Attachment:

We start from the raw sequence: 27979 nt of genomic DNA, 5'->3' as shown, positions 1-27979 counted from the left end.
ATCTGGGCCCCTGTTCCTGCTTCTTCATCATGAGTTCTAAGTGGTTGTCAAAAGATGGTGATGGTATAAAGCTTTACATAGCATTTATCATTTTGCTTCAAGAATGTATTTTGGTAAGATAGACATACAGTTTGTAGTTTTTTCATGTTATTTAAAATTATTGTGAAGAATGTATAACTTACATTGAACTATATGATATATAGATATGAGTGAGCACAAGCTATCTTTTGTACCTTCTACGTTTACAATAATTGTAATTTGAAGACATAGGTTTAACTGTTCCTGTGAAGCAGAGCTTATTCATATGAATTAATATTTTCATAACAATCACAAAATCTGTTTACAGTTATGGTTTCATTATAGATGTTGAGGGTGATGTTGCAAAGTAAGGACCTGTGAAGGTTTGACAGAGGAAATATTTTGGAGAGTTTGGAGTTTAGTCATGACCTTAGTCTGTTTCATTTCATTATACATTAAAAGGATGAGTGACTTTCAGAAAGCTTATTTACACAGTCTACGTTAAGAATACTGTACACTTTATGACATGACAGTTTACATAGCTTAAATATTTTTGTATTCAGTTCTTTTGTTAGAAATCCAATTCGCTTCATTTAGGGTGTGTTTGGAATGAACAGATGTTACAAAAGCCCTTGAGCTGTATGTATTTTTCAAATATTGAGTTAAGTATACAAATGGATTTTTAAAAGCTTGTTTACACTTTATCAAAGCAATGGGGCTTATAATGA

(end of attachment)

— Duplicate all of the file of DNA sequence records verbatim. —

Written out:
We start from the raw sequence: 27979 nt of genomic DNA, 5'->3' as shown, positions 1-27979 counted from the left end.
ATCTGGGCCCCTGTTCCTGCTTCTTCATCATGAGTTCTAAGTGGTTGTCAAAAGATGGTGATGGTATAAAGCTTTACATAGCATTTATCATTTTGCTTCAAGAATGTATTTTGGTAAGATAGACATACAGTTTGTAGTTTTTTCATGTTATTTAAAATTATTGTGAAGAATGTATAACTTACATTGAACTATATGATATATAGATATGAGTGAGCACAAGCTATCTTTTGTACCTTCTACGTTTACAATAATTGTAATTTGAAGACATAGGTTTAACTGTTCCTGTGAAGCAGAGCTTATTCATATGAATTAATATTTTCATAACAATCACAAAATCTGTTTACAGTTATGGTTTCATTATAGATGTTGAGGGTGATGTTGCAAAGTAAGGACCTGTGAAGGTTTGACAGAGGAAATATTTTGGAGAGTTTGGAGTTTAGTCATGACCTTAGTCTGTTTCATTTCATTATACATTAAAAGGATGAGTGACTTTCAGAAAGCTTATTTACACAGTCTACGTTAAGAATACTGTACACTTTATGACATGACAGTTTACATAGCTTAAATATTTTTGTATTCAGTTCTTTTGTTAGAAATCCAATTCGCTTCATTTAGGGTGTGTTTGGAATGAACAGATGTTACAAAAGCCCTTGAGCTGTATGTATTTTTCAAATATTGAGTTAAGTATACAAATGGATTTTTAAAAGCTTGTTTACACTTTATCAAAGCAATGGGGCTTATAATGA